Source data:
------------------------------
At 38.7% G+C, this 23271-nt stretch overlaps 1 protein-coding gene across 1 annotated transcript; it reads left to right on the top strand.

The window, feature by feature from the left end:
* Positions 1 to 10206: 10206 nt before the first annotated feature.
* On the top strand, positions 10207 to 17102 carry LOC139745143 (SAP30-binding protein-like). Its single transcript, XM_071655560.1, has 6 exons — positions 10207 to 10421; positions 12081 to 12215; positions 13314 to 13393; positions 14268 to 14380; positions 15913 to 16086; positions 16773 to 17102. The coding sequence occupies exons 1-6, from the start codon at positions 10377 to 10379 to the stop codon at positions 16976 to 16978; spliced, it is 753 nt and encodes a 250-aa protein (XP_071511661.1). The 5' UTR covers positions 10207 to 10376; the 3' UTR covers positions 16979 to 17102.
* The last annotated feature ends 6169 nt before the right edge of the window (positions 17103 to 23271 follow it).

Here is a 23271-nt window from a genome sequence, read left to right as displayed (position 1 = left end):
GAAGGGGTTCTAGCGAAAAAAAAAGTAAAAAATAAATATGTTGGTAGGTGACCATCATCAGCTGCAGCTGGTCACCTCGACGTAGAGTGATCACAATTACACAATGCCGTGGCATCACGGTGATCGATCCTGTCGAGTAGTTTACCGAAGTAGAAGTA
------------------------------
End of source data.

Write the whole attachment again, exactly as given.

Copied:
At 38.7% G+C, this 23271-nt stretch overlaps 1 protein-coding gene across 1 annotated transcript; it reads left to right on the top strand.

The window, feature by feature from the left end:
* Positions 1 to 10206: 10206 nt before the first annotated feature.
* On the top strand, positions 10207 to 17102 carry LOC139745143 (SAP30-binding protein-like). Its single transcript, XM_071655560.1, has 6 exons — positions 10207 to 10421; positions 12081 to 12215; positions 13314 to 13393; positions 14268 to 14380; positions 15913 to 16086; positions 16773 to 17102. The coding sequence occupies exons 1-6, from the start codon at positions 10377 to 10379 to the stop codon at positions 16976 to 16978; spliced, it is 753 nt and encodes a 250-aa protein (XP_071511661.1). The 5' UTR covers positions 10207 to 10376; the 3' UTR covers positions 16979 to 17102.
* The last annotated feature ends 6169 nt before the right edge of the window (positions 17103 to 23271 follow it).

Here is a 23271-nt window from a genome sequence, read left to right as displayed (position 1 = left end):
GAAGGGGTTCTAGCGAAAAAAAAAGTAAAAAATAAATATGTTGGTAGGTGACCATCATCAGCTGCAGCTGGTCACCTCGACGTAGAGTGATCACAATTACACAATGCCGTGGCATCACGGTGATCGATCCTGTCGAGTAGTTTACCGAAGTAGAAGTA